The smoking flavor is slightly sweet and slightly smokey. All of the tobaccos are very well balanced, nothing really jumps out as dominant or overpowering. The tin note floats in and out of the smoking flavor as a ghostly nuance.

Quiet Nights is quite an appropriate name. The tobacco flavors are so well balanced that they translate into a very relaxed and harmonious smoking experience, all the way from the first light to the last puff.

I didn’t experience any tongue bite or pipe gurgle, I didn’t have to do any relights, and it all smoked down to a fine ash. This is a remarkable tobacco and Mr. Pease did an outstanding job in creating this blend.

U P D A T E: >>> Please see my review on Esoterica's Penzance for a comparison review between Quiet Nights and Penzance...
Pipe Used: Venturi
PurchasedFrom: Mars Cigars and Pipes online
Age When Smoked: Fresh out of the tin
7 people found this review helpful.
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Reviewed By Date Rating Strength Flavoring Taste Room Note
Oct 08, 2015 Medium to Strong None Detected Medium to Full Pleasant to Tolerable
Quiet Nights starts... quietly, after lighting up. The various tobaccos are taking their time to marry together. Latakia is definitively forward with the virginias, I believe. Spiciness, smokiness and some sweetnes. Then the Périque jumps in, rather quickly, and is on the peppery side. The Orientals are harder to identify than in Chelsea Morning and Meridian, so they play more of a supporting role in QN. QN's taste was kind of subdued the first week and a half following the opening of the tin. But it was still Latakia forward for the most part, completed by the virginias, while the Périque would bring a discreet, peppery note. Now, it seems the Latakia and Périque are the main players while the virginia plays a secondary role. This gives QN an interesting twist. I've also observed that the aroma of the burning tobacco is spicy and a tad sweet, pleasant for this type of blend; and the room note is very discreet. Nicotine wise, it's there, at a medium to strong level. The only downside I find to it is I had frequent relights despite the tobacco being a tad dry; but I think that's due to the fact that the proportion of Latakia is probably high. QN is a different beast in the English department, not bursting with "nuances" and "complexities", but rather bold flavour from the latakia and Périque. If you're seeking a change of pace in this type of tobacco, give it a try. But I don't think it's for all the Latakia lovers, or for me, as the flavours are monotonous and something seems to be missing.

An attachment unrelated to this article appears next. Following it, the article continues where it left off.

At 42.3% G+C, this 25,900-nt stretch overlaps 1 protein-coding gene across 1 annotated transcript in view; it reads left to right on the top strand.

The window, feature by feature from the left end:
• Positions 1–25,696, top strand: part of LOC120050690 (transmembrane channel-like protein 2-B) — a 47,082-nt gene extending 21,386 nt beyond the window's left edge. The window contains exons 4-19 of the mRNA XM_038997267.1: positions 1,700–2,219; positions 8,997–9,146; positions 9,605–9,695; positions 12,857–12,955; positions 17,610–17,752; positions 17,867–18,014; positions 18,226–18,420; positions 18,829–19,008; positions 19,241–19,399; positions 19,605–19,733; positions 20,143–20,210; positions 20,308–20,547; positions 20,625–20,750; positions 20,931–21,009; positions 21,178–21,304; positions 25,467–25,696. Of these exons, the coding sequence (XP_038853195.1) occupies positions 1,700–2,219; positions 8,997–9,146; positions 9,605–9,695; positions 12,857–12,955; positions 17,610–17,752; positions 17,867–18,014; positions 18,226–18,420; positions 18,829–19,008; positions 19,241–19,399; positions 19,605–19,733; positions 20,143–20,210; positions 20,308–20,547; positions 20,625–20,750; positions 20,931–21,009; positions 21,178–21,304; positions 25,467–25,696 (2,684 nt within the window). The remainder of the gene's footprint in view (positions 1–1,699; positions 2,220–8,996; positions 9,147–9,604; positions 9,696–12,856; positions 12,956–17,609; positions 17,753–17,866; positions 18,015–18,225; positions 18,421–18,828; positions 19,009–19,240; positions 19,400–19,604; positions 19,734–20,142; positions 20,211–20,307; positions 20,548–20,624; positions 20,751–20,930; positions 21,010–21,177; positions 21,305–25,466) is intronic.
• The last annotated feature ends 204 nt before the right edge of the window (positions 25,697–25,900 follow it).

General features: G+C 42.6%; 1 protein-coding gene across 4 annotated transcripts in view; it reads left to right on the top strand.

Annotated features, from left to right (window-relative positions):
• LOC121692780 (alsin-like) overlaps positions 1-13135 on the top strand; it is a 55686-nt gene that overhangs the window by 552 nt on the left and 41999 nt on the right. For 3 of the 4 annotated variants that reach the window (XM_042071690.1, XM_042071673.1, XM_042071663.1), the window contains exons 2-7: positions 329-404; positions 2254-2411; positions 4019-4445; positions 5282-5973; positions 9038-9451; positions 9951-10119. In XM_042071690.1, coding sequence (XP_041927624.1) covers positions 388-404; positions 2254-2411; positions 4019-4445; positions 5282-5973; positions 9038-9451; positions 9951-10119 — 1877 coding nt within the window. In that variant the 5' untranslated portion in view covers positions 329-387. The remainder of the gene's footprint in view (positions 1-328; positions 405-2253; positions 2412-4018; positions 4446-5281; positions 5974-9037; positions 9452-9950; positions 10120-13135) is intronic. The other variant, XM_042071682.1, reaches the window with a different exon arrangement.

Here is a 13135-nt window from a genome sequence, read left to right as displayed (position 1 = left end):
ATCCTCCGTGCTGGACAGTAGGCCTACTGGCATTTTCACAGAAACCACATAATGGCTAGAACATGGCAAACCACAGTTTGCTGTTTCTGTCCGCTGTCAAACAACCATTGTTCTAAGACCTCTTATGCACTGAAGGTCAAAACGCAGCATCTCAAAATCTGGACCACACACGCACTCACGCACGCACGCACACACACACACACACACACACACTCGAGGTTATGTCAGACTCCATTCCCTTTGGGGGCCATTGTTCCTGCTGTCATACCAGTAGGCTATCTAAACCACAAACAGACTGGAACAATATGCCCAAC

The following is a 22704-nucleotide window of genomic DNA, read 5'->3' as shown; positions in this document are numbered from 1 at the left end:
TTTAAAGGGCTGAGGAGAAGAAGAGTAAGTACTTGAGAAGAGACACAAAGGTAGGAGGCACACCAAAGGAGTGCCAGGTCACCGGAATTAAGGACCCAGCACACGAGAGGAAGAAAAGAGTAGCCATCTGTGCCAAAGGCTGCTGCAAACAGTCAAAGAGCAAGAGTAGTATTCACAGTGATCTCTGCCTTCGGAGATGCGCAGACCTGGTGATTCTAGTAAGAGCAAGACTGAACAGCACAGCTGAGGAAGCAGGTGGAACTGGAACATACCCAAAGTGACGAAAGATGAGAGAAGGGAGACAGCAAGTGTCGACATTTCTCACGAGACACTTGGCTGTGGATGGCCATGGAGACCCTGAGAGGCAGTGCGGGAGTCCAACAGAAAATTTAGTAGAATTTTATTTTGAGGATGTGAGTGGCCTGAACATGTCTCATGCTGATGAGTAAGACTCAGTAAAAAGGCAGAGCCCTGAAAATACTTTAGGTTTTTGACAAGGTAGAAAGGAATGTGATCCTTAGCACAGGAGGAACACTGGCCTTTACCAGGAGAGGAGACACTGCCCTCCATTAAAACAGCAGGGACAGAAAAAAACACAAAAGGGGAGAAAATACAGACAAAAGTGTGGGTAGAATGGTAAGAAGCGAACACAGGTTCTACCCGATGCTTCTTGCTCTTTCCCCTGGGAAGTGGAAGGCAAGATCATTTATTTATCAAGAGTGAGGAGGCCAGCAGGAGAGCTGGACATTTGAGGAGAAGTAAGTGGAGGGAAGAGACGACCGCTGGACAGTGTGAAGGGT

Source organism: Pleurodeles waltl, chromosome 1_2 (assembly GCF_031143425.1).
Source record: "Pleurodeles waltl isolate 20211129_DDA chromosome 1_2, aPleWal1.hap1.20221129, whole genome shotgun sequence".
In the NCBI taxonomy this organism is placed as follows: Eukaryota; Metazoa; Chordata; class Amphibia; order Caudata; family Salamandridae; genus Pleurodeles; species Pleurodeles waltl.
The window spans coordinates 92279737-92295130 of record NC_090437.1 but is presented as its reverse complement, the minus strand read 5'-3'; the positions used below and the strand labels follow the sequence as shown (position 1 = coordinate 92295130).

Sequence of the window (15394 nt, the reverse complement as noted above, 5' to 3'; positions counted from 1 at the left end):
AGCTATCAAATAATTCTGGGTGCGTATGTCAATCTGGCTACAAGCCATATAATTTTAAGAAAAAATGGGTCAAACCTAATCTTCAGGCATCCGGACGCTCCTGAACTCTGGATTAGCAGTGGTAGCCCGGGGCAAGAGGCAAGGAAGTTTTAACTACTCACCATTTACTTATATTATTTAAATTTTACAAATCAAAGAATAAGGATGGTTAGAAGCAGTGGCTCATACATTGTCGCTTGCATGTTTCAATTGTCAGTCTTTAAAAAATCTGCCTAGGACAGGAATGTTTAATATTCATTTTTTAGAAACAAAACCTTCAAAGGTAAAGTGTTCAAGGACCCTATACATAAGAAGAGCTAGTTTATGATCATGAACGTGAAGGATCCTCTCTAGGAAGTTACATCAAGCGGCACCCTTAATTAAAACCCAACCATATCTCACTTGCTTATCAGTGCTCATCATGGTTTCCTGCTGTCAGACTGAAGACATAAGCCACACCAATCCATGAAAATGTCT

Pipe Used: Ashton Old Church and Rattray's Army
7 people found this review helpful.